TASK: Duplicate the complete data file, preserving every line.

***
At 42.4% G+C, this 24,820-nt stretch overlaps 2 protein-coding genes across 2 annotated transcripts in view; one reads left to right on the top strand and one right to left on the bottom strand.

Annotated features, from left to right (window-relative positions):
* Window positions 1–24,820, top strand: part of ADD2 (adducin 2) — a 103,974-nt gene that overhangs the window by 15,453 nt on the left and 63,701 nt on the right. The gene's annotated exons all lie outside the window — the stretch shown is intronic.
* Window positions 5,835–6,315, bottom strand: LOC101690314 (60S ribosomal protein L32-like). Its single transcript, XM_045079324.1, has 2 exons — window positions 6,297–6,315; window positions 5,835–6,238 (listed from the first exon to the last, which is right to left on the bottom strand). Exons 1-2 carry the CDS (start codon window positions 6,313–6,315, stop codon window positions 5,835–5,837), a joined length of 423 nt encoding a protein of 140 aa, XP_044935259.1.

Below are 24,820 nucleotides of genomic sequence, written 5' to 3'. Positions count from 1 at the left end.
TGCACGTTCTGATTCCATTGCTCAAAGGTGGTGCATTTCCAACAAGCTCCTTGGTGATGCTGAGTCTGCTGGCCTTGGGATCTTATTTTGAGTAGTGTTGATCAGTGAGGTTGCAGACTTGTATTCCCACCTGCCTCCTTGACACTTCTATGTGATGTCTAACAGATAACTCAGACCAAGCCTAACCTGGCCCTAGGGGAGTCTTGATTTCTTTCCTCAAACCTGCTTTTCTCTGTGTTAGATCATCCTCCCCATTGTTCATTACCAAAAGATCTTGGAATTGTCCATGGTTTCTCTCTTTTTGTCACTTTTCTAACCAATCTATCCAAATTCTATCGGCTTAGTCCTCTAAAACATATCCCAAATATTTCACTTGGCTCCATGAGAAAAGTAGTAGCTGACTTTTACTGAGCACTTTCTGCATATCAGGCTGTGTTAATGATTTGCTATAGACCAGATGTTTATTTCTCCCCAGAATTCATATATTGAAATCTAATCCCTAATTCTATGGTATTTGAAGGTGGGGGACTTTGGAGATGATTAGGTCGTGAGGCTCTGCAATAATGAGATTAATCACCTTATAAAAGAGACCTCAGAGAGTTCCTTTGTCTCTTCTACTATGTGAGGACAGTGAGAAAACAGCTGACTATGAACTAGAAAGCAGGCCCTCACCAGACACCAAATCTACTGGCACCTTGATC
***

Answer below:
At 42.4% G+C, this 24,820-nt stretch overlaps 2 protein-coding genes across 2 annotated transcripts in view; one reads left to right on the top strand and one right to left on the bottom strand.

Annotated features, from left to right (window-relative positions):
* Window positions 1–24,820, top strand: part of ADD2 (adducin 2) — a 103,974-nt gene that overhangs the window by 15,453 nt on the left and 63,701 nt on the right. The gene's annotated exons all lie outside the window — the stretch shown is intronic.
* Window positions 5,835–6,315, bottom strand: LOC101690314 (60S ribosomal protein L32-like). Its single transcript, XM_045079324.1, has 2 exons — window positions 6,297–6,315; window positions 5,835–6,238 (listed from the first exon to the last, which is right to left on the bottom strand). Exons 1-2 carry the CDS (start codon window positions 6,313–6,315, stop codon window positions 5,835–5,837), a joined length of 423 nt encoding a protein of 140 aa, XP_044935259.1.

Below are 24,820 nucleotides of genomic sequence, written 5' to 3'. Positions count from 1 at the left end.
TGCACGTTCTGATTCCATTGCTCAAAGGTGGTGCATTTCCAACAAGCTCCTTGGTGATGCTGAGTCTGCTGGCCTTGGGATCTTATTTTGAGTAGTGTTGATCAGTGAGGTTGCAGACTTGTATTCCCACCTGCCTCCTTGACACTTCTATGTGATGTCTAACAGATAACTCAGACCAAGCCTAACCTGGCCCTAGGGGAGTCTTGATTTCTTTCCTCAAACCTGCTTTTCTCTGTGTTAGATCATCCTCCCCATTGTTCATTACCAAAAGATCTTGGAATTGTCCATGGTTTCTCTCTTTTTGTCACTTTTCTAACCAATCTATCCAAATTCTATCGGCTTAGTCCTCTAAAACATATCCCAAATATTTCACTTGGCTCCATGAGAAAAGTAGTAGCTGACTTTTACTGAGCACTTTCTGCATATCAGGCTGTGTTAATGATTTGCTATAGACCAGATGTTTATTTCTCCCCAGAATTCATATATTGAAATCTAATCCCTAATTCTATGGTATTTGAAGGTGGGGGACTTTGGAGATGATTAGGTCGTGAGGCTCTGCAATAATGAGATTAATCACCTTATAAAAGAGACCTCAGAGAGTTCCTTTGTCTCTTCTACTATGTGAGGACAGTGAGAAAACAGCTGACTATGAACTAGAAAGCAGGCCCTCACCAGACACCAAATCTACTGGCACCTTGATC